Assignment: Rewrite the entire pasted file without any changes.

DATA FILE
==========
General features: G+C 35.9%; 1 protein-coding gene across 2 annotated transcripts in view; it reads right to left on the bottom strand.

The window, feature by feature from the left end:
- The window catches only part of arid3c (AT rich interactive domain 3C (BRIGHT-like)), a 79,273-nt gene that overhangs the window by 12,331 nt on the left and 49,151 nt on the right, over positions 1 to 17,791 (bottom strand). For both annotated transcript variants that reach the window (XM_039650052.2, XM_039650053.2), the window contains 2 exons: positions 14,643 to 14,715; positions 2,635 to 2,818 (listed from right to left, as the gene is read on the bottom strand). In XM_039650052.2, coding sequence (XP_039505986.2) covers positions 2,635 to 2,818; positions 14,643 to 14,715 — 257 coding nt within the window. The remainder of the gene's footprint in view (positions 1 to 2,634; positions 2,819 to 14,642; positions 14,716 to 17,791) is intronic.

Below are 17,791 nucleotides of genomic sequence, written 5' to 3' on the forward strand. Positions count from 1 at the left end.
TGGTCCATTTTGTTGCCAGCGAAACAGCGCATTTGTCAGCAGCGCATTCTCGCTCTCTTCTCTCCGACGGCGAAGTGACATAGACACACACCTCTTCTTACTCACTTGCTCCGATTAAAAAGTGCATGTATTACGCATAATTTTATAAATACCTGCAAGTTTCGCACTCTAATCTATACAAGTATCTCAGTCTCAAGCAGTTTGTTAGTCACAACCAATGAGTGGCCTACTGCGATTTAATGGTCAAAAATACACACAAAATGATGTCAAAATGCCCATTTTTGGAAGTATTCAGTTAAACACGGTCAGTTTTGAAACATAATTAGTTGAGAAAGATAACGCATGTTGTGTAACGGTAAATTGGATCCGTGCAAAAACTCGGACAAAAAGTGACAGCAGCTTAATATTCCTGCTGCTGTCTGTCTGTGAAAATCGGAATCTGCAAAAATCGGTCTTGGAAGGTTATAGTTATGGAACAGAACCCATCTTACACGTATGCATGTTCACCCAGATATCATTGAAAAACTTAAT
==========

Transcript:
General features: G+C 35.9%; 1 protein-coding gene across 2 annotated transcripts in view; it reads right to left on the bottom strand.

The window, feature by feature from the left end:
- The window catches only part of arid3c (AT rich interactive domain 3C (BRIGHT-like)), a 79,273-nt gene that overhangs the window by 12,331 nt on the left and 49,151 nt on the right, over positions 1 to 17,791 (bottom strand). For both annotated transcript variants that reach the window (XM_039650052.2, XM_039650053.2), the window contains 2 exons: positions 14,643 to 14,715; positions 2,635 to 2,818 (listed from right to left, as the gene is read on the bottom strand). In XM_039650052.2, coding sequence (XP_039505986.2) covers positions 2,635 to 2,818; positions 14,643 to 14,715 — 257 coding nt within the window. The remainder of the gene's footprint in view (positions 1 to 2,634; positions 2,819 to 14,642; positions 14,716 to 17,791) is intronic.

Below are 17,791 nucleotides of genomic sequence, written 5' to 3' on the forward strand. Positions count from 1 at the left end.
TGGTCCATTTTGTTGCCAGCGAAACAGCGCATTTGTCAGCAGCGCATTCTCGCTCTCTTCTCTCCGACGGCGAAGTGACATAGACACACACCTCTTCTTACTCACTTGCTCCGATTAAAAAGTGCATGTATTACGCATAATTTTATAAATACCTGCAAGTTTCGCACTCTAATCTATACAAGTATCTCAGTCTCAAGCAGTTTGTTAGTCACAACCAATGAGTGGCCTACTGCGATTTAATGGTCAAAAATACACACAAAATGATGTCAAAATGCCCATTTTTGGAAGTATTCAGTTAAACACGGTCAGTTTTGAAACATAATTAGTTGAGAAAGATAACGCATGTTGTGTAACGGTAAATTGGATCCGTGCAAAAACTCGGACAAAAAGTGACAGCAGCTTAATATTCCTGCTGCTGTCTGTCTGTGAAAATCGGAATCTGCAAAAATCGGTCTTGGAAGGTTATAGTTATGGAACAGAACCCATCTTACACGTATGCATGTTCACCCAGATATCATTGAAAAACTTAAT